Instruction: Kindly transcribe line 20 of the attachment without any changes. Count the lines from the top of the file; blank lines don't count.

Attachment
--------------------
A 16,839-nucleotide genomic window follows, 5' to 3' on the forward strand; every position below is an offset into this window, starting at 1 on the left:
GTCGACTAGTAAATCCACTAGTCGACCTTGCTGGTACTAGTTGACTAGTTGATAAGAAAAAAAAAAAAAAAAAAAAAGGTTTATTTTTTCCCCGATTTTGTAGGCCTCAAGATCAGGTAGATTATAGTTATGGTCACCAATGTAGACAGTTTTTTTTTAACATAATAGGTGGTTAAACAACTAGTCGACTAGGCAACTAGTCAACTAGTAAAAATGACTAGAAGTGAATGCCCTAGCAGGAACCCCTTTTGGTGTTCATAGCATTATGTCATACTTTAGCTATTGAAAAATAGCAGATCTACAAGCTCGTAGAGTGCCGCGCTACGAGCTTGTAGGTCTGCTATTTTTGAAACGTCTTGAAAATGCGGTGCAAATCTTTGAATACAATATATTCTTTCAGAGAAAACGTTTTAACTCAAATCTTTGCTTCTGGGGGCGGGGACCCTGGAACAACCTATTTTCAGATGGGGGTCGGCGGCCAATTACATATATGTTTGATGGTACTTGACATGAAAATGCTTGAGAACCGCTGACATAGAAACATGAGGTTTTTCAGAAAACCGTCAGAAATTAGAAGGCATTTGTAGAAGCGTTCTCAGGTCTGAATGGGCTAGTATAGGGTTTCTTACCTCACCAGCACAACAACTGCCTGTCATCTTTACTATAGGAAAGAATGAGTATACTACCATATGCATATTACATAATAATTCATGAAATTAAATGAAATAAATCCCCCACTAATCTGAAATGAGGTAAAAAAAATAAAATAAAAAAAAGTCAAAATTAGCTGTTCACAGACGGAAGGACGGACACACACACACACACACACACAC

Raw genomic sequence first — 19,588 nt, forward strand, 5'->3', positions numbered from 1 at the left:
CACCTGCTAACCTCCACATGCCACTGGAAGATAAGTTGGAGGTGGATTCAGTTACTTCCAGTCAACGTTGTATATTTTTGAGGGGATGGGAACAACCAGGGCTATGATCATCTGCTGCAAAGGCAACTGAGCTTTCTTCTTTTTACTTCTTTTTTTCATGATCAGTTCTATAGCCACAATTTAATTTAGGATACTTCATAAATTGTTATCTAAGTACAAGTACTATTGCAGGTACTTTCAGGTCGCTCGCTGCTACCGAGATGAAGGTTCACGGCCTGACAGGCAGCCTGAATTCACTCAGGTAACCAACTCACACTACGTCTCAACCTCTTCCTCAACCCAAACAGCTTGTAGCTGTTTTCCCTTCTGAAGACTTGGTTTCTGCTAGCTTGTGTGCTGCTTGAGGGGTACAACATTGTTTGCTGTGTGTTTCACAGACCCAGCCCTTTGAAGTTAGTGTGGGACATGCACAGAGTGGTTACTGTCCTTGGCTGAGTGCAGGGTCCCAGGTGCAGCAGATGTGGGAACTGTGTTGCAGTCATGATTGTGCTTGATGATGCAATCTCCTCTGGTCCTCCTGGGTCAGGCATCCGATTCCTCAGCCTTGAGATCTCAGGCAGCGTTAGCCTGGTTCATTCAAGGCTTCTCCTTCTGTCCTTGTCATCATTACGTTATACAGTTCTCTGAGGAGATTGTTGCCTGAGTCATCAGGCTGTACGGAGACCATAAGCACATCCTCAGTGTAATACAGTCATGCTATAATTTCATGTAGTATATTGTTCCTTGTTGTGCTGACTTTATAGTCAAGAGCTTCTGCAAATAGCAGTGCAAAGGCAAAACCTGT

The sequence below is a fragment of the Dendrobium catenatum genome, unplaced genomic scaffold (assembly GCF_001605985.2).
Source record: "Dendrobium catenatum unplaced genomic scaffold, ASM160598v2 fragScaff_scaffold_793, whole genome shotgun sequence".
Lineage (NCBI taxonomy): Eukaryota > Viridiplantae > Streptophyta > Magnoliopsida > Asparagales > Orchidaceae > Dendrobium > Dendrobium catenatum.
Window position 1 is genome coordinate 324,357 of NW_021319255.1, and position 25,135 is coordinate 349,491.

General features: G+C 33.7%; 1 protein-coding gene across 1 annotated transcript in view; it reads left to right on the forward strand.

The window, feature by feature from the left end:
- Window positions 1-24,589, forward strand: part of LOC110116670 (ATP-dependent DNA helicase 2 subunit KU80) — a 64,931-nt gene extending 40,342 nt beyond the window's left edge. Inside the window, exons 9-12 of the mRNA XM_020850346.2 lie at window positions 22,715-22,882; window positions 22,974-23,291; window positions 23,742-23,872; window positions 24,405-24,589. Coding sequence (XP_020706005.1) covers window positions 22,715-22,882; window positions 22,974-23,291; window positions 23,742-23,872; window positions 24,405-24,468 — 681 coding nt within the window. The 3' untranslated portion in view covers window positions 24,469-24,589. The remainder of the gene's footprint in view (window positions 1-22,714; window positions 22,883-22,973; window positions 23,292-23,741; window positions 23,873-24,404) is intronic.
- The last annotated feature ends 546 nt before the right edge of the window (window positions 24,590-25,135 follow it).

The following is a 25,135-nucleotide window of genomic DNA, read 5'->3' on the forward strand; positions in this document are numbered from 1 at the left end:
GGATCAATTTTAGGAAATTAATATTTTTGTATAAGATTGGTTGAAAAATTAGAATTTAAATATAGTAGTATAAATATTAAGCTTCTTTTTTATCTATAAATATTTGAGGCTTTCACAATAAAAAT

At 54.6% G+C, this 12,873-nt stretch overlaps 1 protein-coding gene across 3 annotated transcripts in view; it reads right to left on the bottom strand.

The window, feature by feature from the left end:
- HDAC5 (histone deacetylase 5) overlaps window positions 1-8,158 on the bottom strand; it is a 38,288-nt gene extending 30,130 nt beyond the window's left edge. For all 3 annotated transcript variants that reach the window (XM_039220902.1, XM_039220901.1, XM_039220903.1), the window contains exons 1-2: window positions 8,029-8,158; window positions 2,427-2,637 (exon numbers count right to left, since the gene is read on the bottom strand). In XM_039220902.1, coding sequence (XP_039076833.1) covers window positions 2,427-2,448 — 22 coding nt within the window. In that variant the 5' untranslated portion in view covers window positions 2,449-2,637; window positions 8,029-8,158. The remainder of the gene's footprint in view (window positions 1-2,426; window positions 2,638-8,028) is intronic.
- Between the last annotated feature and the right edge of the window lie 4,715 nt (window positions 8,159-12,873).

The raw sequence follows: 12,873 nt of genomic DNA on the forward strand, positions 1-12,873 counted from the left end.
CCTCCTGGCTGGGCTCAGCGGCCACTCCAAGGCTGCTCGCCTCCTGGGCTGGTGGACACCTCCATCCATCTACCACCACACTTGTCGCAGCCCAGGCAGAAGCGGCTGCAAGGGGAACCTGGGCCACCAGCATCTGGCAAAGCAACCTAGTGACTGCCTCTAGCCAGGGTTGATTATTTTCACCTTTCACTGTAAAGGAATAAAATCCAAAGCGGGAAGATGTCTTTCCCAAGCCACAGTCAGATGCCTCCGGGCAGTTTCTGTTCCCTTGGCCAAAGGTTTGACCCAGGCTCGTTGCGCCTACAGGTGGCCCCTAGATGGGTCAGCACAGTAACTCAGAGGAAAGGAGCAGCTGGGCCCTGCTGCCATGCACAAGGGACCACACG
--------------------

CCTCCTGGCTGGGCTCAGCGGCCACTCCAAGGCTGCTCGCCTCCTGGGCTGGTGGACACCTCCATCCATCTACCACCACACTTGTCGCAGCCCAGGCAGAAGCGGCTGCAAGGGGAACCTGGGCCACCAGCATCTGGCAAAGCAACCTAGTGACTGCCTCTAGCCAGGGTTGATTATTTTCACCTTTCACTGTAAAGGAATAAAATCCAAAGCGGGAAGATGTCTTTCCCAAGCCACAGTCAGATGCCTCCGGGCAGTTTCTGTTCCCTTGGCCAAAGGTTTGACCCAGGCTCGTTGCGCCTACAGGTGGCCCCTAGATGGGTCAGCACAGTAACTCAGAGGAAAGGAGCAGCTGGGCCCTGCTGCCATGCACAAGGGACCACACG